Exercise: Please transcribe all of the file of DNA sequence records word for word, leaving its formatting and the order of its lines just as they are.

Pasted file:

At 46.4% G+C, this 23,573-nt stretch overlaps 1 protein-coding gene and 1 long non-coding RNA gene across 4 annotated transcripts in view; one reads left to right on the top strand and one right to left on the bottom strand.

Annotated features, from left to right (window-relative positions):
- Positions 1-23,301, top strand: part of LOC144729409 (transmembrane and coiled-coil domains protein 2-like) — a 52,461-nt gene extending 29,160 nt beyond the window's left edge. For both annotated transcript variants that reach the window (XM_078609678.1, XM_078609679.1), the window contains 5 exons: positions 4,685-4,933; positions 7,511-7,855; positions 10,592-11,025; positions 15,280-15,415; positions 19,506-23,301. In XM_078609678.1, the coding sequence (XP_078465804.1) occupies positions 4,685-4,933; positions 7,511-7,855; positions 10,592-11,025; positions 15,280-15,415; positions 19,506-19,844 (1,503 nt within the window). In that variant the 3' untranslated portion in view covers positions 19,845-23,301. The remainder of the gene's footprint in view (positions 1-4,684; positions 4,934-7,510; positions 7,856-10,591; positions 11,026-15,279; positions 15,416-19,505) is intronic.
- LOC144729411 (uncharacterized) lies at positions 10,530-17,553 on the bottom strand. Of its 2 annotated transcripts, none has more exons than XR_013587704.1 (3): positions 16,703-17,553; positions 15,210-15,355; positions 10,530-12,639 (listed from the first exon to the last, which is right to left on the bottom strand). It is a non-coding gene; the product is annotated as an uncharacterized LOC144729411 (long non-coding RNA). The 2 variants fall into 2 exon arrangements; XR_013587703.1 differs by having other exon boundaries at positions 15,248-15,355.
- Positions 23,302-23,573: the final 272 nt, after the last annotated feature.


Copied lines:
At 46.4% G+C, this 23,573-nt stretch overlaps 1 protein-coding gene and 1 long non-coding RNA gene across 4 annotated transcripts in view; one reads left to right on the top strand and one right to left on the bottom strand.

Annotated features, from left to right (window-relative positions):
- Positions 1-23,301, top strand: part of LOC144729409 (transmembrane and coiled-coil domains protein 2-like) — a 52,461-nt gene extending 29,160 nt beyond the window's left edge. For both annotated transcript variants that reach the window (XM_078609678.1, XM_078609679.1), the window contains 5 exons: positions 4,685-4,933; positions 7,511-7,855; positions 10,592-11,025; positions 15,280-15,415; positions 19,506-23,301. In XM_078609678.1, the coding sequence (XP_078465804.1) occupies positions 4,685-4,933; positions 7,511-7,855; positions 10,592-11,025; positions 15,280-15,415; positions 19,506-19,844 (1,503 nt within the window). In that variant the 3' untranslated portion in view covers positions 19,845-23,301. The remainder of the gene's footprint in view (positions 1-4,684; positions 4,934-7,510; positions 7,856-10,591; positions 11,026-15,279; positions 15,416-19,505) is intronic.
- LOC144729411 (uncharacterized) lies at positions 10,530-17,553 on the bottom strand. Of its 2 annotated transcripts, none has more exons than XR_013587704.1 (3): positions 16,703-17,553; positions 15,210-15,355; positions 10,530-12,639 (listed from the first exon to the last, which is right to left on the bottom strand). It is a non-coding gene; the product is annotated as an uncharacterized LOC144729411 (long non-coding RNA). The 2 variants fall into 2 exon arrangements; XR_013587703.1 differs by having other exon boundaries at positions 15,248-15,355.
- Positions 23,302-23,573: the final 272 nt, after the last annotated feature.